African Swamphen

Porphyrio madagascariensis

The African Swamphen is a shy, skulking inhabitant of dense reedbeds along slow flowing rivers, marshes, swamps and temporary wetlands where they feed mainly on aquatic plants, insects and other invertebrates, fish, frogs and eggs. They are usually seen singly but may be encountered in small family groups from time to time. African Swamphens breed at any time of year, though there is a distinct peak in the summer months. Their nests are large and built of and among reeds. Clutches contain between 2 and 5 eggs, are incubated by both parents and hatch after about 3 weeks. Both parents care for the chicks, which fledge at about two months old.

Adults are around 42cm long, weigh approximately 600g and are by far the biggest members of the rail family occurring in South Africa.

In South Africa, the African Swamphen, or Purple Gallinule as it was previously known, is distributed very patchily on the highveld and along the eastern and southern coastlines. Some authorities consider the African Swamphen to be a subspecies of the Purple Swamphen (P. porphyrio)Β which has a wide distribution over Africa, Europe, Asia and Australia), and is listed as being of least concern by the IUCN.

Advertisements

30 thoughts on “African Swamphen

  1. John

    Now after hours and days of thinking I remind the name the bird look like, the moorhen! (common moorhen) Well, I haven’t been sleepless but I have thought about the name so much. I have shoot it couple of times and it’s quite common here. When I got something in my head I have hard to let it go!😁😁😁

    Liked by 2 people

    Reply
  2. travel460

    Dit is skokkend droog in die wildtuin, de Wet. Ek en Bertus kan nie glo wat ons oΓ« sien nie. Waar is die seekoeie en krokodille heen? Die water is amper alles weg. Ons sien wel honderde koedoes en zebras, baie klipspringers, steenbokkies, gompoue en selfs Ε„ vaalboskat, maar bitter min olifante.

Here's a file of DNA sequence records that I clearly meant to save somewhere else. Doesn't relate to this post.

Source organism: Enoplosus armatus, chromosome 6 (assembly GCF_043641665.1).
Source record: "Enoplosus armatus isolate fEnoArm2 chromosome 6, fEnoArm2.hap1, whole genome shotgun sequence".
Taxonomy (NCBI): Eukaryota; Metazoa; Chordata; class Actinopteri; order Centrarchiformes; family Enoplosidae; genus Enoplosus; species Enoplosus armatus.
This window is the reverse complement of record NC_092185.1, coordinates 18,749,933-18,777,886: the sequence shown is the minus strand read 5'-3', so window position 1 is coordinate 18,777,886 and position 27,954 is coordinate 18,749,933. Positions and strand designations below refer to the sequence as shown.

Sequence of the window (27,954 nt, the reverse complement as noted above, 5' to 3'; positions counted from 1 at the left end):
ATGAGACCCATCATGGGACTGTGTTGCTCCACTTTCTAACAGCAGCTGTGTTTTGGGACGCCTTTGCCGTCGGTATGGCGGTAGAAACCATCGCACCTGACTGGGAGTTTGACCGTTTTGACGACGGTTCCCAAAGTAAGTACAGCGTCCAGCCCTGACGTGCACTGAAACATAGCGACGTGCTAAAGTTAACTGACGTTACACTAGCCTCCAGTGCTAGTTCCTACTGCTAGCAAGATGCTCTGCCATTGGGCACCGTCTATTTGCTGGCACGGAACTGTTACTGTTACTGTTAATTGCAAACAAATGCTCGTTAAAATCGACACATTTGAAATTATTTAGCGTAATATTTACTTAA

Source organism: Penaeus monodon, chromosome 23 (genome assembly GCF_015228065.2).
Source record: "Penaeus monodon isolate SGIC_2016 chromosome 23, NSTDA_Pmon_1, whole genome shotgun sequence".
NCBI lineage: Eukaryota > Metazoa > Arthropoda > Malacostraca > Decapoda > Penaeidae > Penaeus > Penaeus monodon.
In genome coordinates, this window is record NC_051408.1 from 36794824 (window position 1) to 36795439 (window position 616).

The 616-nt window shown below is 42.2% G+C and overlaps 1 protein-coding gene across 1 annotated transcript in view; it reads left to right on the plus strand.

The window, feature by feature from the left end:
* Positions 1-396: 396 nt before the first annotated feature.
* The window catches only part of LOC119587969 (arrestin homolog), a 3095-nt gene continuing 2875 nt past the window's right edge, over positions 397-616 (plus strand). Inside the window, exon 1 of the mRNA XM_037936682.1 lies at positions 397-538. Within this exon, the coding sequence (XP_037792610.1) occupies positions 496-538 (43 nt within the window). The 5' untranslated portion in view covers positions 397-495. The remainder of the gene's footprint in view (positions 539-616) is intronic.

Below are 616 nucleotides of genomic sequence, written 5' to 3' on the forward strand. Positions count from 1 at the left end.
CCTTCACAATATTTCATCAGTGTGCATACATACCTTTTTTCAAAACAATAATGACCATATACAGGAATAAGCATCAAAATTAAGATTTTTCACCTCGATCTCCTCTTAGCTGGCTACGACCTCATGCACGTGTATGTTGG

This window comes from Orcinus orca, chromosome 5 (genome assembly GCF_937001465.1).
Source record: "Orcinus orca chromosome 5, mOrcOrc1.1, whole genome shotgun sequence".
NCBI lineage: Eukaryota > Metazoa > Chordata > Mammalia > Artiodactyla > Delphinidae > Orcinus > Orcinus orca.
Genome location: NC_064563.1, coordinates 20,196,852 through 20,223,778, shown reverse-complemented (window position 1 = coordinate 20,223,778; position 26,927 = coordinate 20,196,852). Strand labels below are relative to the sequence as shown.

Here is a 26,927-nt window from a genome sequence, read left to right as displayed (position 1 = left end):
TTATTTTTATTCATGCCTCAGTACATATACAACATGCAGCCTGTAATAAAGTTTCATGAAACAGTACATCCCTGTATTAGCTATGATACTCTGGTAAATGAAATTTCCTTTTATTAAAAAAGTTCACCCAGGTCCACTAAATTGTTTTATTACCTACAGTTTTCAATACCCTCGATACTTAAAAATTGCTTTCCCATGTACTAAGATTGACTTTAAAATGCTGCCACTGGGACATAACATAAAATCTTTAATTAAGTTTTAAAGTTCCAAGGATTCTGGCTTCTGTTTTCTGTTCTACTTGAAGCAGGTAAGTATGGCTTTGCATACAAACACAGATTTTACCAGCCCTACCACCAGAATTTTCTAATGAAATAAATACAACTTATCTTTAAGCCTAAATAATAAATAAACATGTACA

Like

    Reply
    1. de Wets Wild Post author

      November is ongelukkig die droogste deel van die jaar in die Laeveld – nou is die veld oop en kaal en mens sien baie diere wat jy nie gewoonlik sal sien nie, soos vaalboskatte!, en partykeer voel dit of elke watergat n trop leeus het wat wag om die dorstige troppe wild aan te val.
      Die olifante behoort nou langs die oorblywende waterbronne gekonsentreer te wees – riviere soos die Shingwedzi en Letaba in die mopanieveld van die Noorde is nou die plek om vir hulle in hul hordes uit te kyk.
      Die seekoeie het sleg deurgeloop in die droogte van so 2-4 jaar terug en hul bevolkings het nog nie herstel nie.
      Julle moet tog weer hier in Maart of April gaan kyk hoe die veld geil staan teen die einde van die reenseisoen – ek hoop ons het n goeie een!

      Like

      Reply

Please don't leave without sharing your thoughts?

Fill in your details below or click an icon to log in:

WordPress.com Logo

You are commenting using your WordPress.com account. Log Out /  Change )

Google+ photo

You are commenting using your Google+ account. Log Out /  Change )

Twitter picture

You are commenting using your Twitter account. Log Out /  Change )

Facebook photo

You are commenting using your Facebook account. Log Out /  Change )

Connecting to %s

This site uses Akismet to reduce spam. Learn how your comment data is processed.